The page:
Plot of transistor counts against dates of introduction. The curve shows counts doubling every two years.
Moore's law describes a long-term trend in the history of computing hardware. Since the invention of the integrated circuit in 1958, the number of transistors that can be placed inexpensively on an integrated circuit has increased exponentially, doublingapproximately every two years. The trend was first observed by Intel co-founder Gordon E. Moore in a 1965 paper. It has continued for almost half of a century and is not expected to stop for another decade at least and perhaps much longer.
Almost every measure of the capabilities of digital electronic devices is strongly linked to Moore's law: processing speed, memory capacity, even the number and sizeof pixels in digital cameras. All of these are improving at (roughly) exponential rates as well. This has dramatically increased the usefulness of digital electronics in nearly every segment of the world economy. Moore's law describes this driving force of technological and social change in the late 20th and early 21st centuries.
Predictions of similar increases in computer power hadexisted years before Moore published his observation. Alan Turing in a 1950 paper had predicted that by the turn of the century, computers would have a billion words of memory. Moore may have heard Douglas Engelbart, a co-inventor of today's mechanical computer mouse, discuss the projected downscaling of integrated circuit size in a 1960 lecture.
Moore's original statement that transistorcounts had doubled every year can be found in his publication "Cramming more components onto integrated circuits", Electronics Magazine 19 April 1965:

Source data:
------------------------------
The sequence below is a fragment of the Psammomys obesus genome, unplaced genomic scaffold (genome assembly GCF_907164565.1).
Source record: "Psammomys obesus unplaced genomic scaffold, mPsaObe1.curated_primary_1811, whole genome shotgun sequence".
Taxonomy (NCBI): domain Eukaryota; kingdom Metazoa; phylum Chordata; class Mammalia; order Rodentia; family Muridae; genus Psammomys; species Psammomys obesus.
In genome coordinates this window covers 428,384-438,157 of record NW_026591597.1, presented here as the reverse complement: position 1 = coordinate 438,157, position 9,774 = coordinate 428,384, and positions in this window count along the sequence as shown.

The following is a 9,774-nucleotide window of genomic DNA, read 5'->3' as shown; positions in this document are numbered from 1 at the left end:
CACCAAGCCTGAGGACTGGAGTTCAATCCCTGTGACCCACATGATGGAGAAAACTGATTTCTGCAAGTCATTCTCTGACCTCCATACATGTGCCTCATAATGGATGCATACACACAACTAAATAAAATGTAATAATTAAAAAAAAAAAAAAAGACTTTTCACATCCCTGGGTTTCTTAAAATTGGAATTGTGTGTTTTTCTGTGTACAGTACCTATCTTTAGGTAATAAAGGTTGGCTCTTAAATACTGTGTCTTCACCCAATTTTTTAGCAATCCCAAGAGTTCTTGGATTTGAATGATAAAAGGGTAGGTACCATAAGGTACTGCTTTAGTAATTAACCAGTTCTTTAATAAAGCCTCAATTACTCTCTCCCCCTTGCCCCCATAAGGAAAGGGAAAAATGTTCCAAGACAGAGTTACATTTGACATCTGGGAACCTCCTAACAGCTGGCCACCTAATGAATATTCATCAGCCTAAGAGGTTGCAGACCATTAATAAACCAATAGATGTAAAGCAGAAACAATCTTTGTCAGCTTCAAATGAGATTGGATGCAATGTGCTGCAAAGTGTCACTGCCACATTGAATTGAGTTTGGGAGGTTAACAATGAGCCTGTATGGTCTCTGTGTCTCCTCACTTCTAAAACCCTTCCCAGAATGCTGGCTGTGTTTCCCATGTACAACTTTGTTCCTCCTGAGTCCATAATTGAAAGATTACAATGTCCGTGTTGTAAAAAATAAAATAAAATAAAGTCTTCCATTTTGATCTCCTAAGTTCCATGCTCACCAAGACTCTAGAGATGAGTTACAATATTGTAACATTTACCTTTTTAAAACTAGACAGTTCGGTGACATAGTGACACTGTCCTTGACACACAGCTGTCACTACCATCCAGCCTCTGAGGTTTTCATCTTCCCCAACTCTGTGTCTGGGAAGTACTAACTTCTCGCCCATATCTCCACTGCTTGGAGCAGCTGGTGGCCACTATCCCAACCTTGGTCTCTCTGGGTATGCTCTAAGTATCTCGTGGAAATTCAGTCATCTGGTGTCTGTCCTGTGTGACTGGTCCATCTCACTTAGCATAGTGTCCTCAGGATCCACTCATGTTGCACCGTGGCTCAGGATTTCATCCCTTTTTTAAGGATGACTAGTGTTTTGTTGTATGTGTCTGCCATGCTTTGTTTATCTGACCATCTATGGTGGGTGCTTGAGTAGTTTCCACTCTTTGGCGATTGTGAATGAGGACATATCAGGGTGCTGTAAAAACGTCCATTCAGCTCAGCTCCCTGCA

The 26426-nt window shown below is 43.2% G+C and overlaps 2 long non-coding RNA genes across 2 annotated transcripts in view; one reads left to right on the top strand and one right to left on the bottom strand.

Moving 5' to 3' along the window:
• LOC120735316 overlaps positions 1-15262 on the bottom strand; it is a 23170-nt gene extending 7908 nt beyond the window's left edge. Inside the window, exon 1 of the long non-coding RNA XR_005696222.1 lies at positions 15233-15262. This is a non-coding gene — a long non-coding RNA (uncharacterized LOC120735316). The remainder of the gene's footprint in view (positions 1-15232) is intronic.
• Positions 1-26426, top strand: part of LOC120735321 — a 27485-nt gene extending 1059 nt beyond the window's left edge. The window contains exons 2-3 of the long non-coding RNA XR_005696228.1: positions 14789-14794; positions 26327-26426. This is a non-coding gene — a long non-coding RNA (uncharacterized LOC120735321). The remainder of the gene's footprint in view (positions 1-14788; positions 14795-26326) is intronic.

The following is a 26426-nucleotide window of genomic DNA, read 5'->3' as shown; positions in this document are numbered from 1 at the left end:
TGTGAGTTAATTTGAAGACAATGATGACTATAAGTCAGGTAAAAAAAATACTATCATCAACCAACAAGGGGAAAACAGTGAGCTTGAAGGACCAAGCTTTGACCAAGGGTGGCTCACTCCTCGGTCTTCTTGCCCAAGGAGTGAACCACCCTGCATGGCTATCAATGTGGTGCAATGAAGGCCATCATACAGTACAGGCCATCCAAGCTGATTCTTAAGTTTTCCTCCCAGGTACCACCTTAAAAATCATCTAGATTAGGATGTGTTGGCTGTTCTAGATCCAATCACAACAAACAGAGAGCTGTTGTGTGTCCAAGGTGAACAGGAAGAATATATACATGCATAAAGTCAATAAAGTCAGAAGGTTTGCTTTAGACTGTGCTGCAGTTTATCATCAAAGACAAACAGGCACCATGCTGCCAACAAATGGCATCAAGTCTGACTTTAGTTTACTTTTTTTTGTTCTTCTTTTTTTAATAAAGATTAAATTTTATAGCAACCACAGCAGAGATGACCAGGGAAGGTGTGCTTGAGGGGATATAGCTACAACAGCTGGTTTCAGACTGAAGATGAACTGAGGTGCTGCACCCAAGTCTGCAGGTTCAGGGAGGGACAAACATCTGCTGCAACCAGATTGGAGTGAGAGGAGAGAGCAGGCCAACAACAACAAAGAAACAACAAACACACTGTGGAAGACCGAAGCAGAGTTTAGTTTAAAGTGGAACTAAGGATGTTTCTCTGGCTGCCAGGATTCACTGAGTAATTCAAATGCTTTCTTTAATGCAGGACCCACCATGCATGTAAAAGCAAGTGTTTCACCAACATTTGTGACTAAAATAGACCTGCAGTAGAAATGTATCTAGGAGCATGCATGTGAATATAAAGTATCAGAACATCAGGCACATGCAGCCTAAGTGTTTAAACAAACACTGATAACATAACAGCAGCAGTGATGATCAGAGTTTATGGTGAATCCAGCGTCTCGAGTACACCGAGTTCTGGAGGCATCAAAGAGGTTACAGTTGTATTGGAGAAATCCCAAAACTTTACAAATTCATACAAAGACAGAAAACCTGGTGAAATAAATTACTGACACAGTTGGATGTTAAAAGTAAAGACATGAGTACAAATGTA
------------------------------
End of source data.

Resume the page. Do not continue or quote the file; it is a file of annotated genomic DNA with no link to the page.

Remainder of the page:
The complexity for minimum component costs has increased at a rate of roughly a factor of two per year ... Certainly over the short term this rate can be expected to continue, if not to increase. Over the longer term, the rate of increase is a bit moreuncertain, although there is no reason to believe it will not remain nearly constant for at least 10 years. That means by 1975, the number of components per integrated circuit for minimum cost will be 65,000. I believe that such a large circuit can be built on a single wafer.
The term "Moore's law" was coined around 1970 by the Caltech professor, VLSI pioneer, and entrepreneur Carver Mead.
Mooreslightly altered the formulation of the law over time, bolstering the perceived accuracy of Moore's Law in retrospect. Most notably, 1975, Moore altered his projection to a doubling every two years. Despite popular misconception, he is adamant that he did not predict a doubling "every 18 months". However, an Intel colleague had factored in the increasing performance of transistors to concludethat integrated circuits would double in performance every 18 months.
In April 2005, Intel offered $10,000 to purchase a copy of the original Electronics Magazine. David Clark, an engineer living in the UK, was the first to find a copy and offer it to Intel.
Other formulations and similar laws
PC hard disk capacity (in GB). The plot is logarithmic, so the fitted linecorresponds to exponential growth.
Pixels per dollar based on Australian recommended retail price of Kodak digital cameras
Several measures of digital technology are improving at exponential rates related to Moore's law, including the size, cost, density and speed of components. Moore himself wrote only about the density of components (or transistors) at minimum cost.
Transistorsper integrated circuit. The most popular formulation is of the doubling of the number of transistors on integrated circuits every two years. At the end of the 1970s, Moore's law became known as the limit for the number of transistors on the most complex chips. Recent trends show that this rate has been maintained into 2007.
Density at minimum cost per transistor. This is the formulation given...